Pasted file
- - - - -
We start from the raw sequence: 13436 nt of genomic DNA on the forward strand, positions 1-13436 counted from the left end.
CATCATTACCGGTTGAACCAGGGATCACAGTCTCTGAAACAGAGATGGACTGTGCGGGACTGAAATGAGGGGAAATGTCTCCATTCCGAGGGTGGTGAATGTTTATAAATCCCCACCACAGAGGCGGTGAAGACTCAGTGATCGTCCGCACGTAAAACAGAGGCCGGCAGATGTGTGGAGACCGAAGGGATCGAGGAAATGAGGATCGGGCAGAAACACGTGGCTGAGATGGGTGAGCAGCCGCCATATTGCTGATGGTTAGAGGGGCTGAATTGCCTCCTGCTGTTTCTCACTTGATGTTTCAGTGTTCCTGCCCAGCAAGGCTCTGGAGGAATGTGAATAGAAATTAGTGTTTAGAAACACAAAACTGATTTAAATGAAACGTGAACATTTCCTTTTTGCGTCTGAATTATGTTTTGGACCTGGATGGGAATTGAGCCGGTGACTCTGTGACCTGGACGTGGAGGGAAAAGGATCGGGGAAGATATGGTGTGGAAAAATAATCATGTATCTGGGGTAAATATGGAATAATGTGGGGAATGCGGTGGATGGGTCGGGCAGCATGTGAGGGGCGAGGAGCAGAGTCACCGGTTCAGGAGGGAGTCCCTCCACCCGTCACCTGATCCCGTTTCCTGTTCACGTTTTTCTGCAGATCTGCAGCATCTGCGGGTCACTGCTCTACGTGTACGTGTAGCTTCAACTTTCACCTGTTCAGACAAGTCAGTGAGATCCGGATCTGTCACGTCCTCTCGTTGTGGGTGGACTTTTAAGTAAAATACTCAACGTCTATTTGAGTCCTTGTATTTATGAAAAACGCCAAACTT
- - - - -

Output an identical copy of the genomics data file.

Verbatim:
We start from the raw sequence: 13436 nt of genomic DNA on the forward strand, positions 1-13436 counted from the left end.
CATCATTACCGGTTGAACCAGGGATCACAGTCTCTGAAACAGAGATGGACTGTGCGGGACTGAAATGAGGGGAAATGTCTCCATTCCGAGGGTGGTGAATGTTTATAAATCCCCACCACAGAGGCGGTGAAGACTCAGTGATCGTCCGCACGTAAAACAGAGGCCGGCAGATGTGTGGAGACCGAAGGGATCGAGGAAATGAGGATCGGGCAGAAACACGTGGCTGAGATGGGTGAGCAGCCGCCATATTGCTGATGGTTAGAGGGGCTGAATTGCCTCCTGCTGTTTCTCACTTGATGTTTCAGTGTTCCTGCCCAGCAAGGCTCTGGAGGAATGTGAATAGAAATTAGTGTTTAGAAACACAAAACTGATTTAAATGAAACGTGAACATTTCCTTTTTGCGTCTGAATTATGTTTTGGACCTGGATGGGAATTGAGCCGGTGACTCTGTGACCTGGACGTGGAGGGAAAAGGATCGGGGAAGATATGGTGTGGAAAAATAATCATGTATCTGGGGTAAATATGGAATAATGTGGGGAATGCGGTGGATGGGTCGGGCAGCATGTGAGGGGCGAGGAGCAGAGTCACCGGTTCAGGAGGGAGTCCCTCCACCCGTCACCTGATCCCGTTTCCTGTTCACGTTTTTCTGCAGATCTGCAGCATCTGCGGGTCACTGCTCTACGTGTACGTGTAGCTTCAACTTTCACCTGTTCAGACAAGTCAGTGAGATCCGGATCTGTCACGTCCTCTCGTTGTGGGTGGACTTTTAAGTAAAATACTCAACGTCTATTTGAGTCCTTGTATTTATGAAAAACGCCAAACTT